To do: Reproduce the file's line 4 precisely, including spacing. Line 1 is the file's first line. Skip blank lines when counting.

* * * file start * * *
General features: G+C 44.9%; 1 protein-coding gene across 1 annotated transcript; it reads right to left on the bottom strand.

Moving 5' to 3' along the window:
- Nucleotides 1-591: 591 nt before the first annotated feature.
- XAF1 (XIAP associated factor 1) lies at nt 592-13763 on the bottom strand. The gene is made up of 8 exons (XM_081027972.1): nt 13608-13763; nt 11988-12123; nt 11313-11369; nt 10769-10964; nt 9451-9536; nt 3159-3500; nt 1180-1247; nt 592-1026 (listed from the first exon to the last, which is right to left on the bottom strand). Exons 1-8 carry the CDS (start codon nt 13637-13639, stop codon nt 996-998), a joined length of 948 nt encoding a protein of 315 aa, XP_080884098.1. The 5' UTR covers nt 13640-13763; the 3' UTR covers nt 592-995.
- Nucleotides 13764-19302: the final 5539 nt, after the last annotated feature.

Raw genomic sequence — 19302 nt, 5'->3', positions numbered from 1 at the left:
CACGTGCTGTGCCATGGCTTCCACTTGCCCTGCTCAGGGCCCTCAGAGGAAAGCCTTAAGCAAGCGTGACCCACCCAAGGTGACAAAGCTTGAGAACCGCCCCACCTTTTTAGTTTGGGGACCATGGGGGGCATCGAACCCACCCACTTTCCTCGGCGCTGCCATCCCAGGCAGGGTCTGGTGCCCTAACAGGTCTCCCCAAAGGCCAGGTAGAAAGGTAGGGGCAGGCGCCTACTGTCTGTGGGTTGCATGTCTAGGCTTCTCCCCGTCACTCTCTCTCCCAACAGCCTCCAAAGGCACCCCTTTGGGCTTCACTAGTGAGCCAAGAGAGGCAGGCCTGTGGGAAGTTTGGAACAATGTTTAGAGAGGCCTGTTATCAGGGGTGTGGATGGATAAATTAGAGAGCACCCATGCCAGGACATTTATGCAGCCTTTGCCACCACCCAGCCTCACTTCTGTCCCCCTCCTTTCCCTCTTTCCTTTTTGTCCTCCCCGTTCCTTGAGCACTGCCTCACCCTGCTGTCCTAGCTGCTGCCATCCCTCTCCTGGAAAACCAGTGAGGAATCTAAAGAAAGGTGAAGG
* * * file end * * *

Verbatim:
- XAF1 (XIAP associated factor 1) lies at nt 592-13763 on the bottom strand. The gene is made up of 8 exons (XM_081027972.1): nt 13608-13763; nt 11988-12123; nt 11313-11369; nt 10769-10964; nt 9451-9536; nt 3159-3500; nt 1180-1247; nt 592-1026 (listed from the first exon to the last, which is right to left on the bottom strand). Exons 1-8 carry the CDS (start codon nt 13637-13639, stop codon nt 996-998), a joined length of 948 nt encoding a protein of 315 aa, XP_080884098.1. The 5' UTR covers nt 13640-13763; the 3' UTR covers nt 592-995.